Reflection: Lesson Planning Identifying the Difference between Informational and Literary Texts - Section 4: Collaborative Work


While I was choosing the books for this activity I was thinking about the content and the reading level.  What I found was that books about turtles were, for the most part, easier to read than the books about the rain forest, which were, for the most part, the most difficult books to read.  While the books about dinosaurs and insects were about the same, and seemed to be geared more for students working toward the proficient level.  With these books in hand I placed my most beginning readers with the turtle books, my middle readers with the dinosaur and insect books, and my advanced readers with the rain forest books.  I did this so that all my students would be successful with this activity. You will want to look at the groupings of books you pick out and make sure they match roughly the readers you have in each group so that students can be successful independently with the task.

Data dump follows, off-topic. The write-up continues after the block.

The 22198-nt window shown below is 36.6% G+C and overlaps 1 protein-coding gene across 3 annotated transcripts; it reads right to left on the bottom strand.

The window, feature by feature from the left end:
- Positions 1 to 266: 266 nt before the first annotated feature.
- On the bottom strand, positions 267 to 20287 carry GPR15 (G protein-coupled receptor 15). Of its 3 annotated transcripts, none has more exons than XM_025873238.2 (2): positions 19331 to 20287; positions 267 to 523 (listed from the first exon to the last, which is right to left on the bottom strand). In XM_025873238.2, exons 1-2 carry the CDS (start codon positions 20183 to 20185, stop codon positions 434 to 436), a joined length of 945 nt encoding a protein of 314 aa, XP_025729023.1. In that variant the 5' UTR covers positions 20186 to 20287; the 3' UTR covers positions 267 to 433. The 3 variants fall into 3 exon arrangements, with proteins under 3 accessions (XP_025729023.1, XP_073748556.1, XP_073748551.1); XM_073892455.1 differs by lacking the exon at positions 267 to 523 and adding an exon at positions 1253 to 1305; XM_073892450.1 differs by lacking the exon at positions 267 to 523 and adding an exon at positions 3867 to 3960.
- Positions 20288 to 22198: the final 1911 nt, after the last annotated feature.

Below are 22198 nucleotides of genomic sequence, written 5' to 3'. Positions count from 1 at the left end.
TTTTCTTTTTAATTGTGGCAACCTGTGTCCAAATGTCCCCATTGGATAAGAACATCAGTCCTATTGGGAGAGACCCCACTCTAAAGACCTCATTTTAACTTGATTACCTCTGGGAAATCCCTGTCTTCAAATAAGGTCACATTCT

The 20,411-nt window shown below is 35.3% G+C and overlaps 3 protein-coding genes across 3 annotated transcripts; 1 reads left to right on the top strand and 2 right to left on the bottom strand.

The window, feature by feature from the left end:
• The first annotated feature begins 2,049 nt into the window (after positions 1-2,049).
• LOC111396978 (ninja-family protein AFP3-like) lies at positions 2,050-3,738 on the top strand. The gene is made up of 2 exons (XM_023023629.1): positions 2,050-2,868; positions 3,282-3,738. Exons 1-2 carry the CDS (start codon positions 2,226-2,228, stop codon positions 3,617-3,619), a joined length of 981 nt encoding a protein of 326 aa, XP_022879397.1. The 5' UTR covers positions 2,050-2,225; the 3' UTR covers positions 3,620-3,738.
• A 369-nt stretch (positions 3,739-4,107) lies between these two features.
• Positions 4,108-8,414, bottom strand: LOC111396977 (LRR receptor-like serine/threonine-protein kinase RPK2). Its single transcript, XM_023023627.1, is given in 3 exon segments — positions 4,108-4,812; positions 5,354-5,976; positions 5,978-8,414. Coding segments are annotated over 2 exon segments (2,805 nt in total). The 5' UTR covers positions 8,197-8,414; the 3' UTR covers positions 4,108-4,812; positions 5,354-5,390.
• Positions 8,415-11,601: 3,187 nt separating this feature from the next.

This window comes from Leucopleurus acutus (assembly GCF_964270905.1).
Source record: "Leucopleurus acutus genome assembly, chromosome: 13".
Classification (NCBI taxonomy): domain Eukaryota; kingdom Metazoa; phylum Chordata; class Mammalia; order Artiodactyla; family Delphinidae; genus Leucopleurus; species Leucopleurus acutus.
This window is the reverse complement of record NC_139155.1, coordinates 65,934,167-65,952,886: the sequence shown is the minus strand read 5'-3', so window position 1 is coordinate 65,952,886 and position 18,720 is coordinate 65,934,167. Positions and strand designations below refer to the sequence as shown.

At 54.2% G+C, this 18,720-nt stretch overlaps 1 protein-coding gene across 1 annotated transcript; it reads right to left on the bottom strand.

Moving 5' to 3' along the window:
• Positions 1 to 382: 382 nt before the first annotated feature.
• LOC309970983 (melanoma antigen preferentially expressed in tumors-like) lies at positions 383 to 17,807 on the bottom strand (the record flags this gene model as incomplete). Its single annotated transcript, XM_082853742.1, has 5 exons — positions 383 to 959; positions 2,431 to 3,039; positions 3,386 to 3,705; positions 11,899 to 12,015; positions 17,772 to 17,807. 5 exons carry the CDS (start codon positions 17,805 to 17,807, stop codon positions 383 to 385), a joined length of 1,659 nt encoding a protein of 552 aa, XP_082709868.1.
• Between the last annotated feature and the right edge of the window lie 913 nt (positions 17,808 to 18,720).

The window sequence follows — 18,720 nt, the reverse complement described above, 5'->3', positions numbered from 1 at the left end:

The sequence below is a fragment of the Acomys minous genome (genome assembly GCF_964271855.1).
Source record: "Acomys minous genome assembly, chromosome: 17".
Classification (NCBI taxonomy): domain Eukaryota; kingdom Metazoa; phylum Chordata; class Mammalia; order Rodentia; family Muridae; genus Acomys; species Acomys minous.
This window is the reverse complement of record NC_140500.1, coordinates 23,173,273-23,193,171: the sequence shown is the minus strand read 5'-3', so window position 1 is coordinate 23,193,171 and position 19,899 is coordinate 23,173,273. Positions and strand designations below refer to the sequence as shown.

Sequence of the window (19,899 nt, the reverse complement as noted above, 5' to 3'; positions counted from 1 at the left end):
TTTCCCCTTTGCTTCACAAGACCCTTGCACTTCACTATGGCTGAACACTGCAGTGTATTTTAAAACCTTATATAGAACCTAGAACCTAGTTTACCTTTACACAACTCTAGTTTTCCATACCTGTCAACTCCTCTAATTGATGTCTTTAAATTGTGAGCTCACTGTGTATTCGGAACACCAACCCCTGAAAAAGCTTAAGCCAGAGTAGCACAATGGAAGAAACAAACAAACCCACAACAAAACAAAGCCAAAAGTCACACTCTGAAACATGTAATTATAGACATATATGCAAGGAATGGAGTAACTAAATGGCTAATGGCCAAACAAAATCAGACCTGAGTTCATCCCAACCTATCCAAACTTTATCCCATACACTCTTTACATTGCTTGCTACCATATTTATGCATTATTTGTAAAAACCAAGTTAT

A side note about what I learned, I have 4 reading groups with 6 students in each group.  For this type of activity, 6 to a group is a little large.  My suggestion, and what I plan to do next time, is to divide my groups into 8 groups of 3.  I would still use the same set of books, but divide them among the 8 groups.

I was able to have enough of each group set of books by borrowing from other teachers, the school library, and the National City Public Library.

  How I Chose the Books
  Lesson Planning: How I Chose the Books
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Identifying the Difference between Informational and Literary Texts

Unit 14: Snails: Fact and Fiction, or, Information and Literary
Lesson 5 of 12

Objective: SWBAT explain the differences between books that tell stories and books that give information.

Big Idea: Decisions, decisions … what to read for what? After this lesson your students will know when they want to learn something new to read an informational text.

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